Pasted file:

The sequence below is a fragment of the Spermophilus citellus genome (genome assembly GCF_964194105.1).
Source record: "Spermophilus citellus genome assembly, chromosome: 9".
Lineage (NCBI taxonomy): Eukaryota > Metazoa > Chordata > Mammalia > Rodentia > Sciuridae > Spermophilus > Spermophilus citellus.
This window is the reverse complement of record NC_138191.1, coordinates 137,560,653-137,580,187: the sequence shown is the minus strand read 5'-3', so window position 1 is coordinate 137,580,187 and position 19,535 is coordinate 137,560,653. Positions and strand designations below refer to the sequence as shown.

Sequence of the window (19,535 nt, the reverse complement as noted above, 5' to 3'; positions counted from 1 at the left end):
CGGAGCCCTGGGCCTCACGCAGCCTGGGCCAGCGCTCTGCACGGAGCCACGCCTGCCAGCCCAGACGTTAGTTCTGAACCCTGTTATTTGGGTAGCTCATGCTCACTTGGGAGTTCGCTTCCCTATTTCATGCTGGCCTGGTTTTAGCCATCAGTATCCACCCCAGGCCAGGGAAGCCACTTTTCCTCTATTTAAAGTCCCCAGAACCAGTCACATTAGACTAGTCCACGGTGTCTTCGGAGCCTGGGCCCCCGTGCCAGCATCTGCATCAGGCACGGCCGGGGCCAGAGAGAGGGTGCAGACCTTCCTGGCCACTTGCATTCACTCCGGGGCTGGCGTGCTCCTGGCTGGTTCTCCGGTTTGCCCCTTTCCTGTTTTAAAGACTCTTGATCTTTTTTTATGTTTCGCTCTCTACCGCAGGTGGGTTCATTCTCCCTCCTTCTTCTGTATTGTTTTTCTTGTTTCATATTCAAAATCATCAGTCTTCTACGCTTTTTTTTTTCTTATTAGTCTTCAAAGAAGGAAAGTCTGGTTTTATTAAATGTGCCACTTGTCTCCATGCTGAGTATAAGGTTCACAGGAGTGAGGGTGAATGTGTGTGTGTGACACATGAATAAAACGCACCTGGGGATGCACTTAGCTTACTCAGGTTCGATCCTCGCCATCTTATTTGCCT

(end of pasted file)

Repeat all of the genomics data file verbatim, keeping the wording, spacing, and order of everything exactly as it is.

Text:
The sequence below is a fragment of the Spermophilus citellus genome (genome assembly GCF_964194105.1).
Source record: "Spermophilus citellus genome assembly, chromosome: 9".
Lineage (NCBI taxonomy): Eukaryota > Metazoa > Chordata > Mammalia > Rodentia > Sciuridae > Spermophilus > Spermophilus citellus.
This window is the reverse complement of record NC_138191.1, coordinates 137,560,653-137,580,187: the sequence shown is the minus strand read 5'-3', so window position 1 is coordinate 137,580,187 and position 19,535 is coordinate 137,560,653. Positions and strand designations below refer to the sequence as shown.

Sequence of the window (19,535 nt, the reverse complement as noted above, 5' to 3'; positions counted from 1 at the left end):
CGGAGCCCTGGGCCTCACGCAGCCTGGGCCAGCGCTCTGCACGGAGCCACGCCTGCCAGCCCAGACGTTAGTTCTGAACCCTGTTATTTGGGTAGCTCATGCTCACTTGGGAGTTCGCTTCCCTATTTCATGCTGGCCTGGTTTTAGCCATCAGTATCCACCCCAGGCCAGGGAAGCCACTTTTCCTCTATTTAAAGTCCCCAGAACCAGTCACATTAGACTAGTCCACGGTGTCTTCGGAGCCTGGGCCCCCGTGCCAGCATCTGCATCAGGCACGGCCGGGGCCAGAGAGAGGGTGCAGACCTTCCTGGCCACTTGCATTCACTCCGGGGCTGGCGTGCTCCTGGCTGGTTCTCCGGTTTGCCCCTTTCCTGTTTTAAAGACTCTTGATCTTTTTTTATGTTTCGCTCTCTACCGCAGGTGGGTTCATTCTCCCTCCTTCTTCTGTATTGTTTTTCTTGTTTCATATTCAAAATCATCAGTCTTCTACGCTTTTTTTTTTCTTATTAGTCTTCAAAGAAGGAAAGTCTGGTTTTATTAAATGTGCCACTTGTCTCCATGCTGAGTATAAGGTTCACAGGAGTGAGGGTGAATGTGTGTGTGTGACACATGAATAAAACGCACCTGGGGATGCACTTAGCTTACTCAGGTTCGATCCTCGCCATCTTATTTGCCT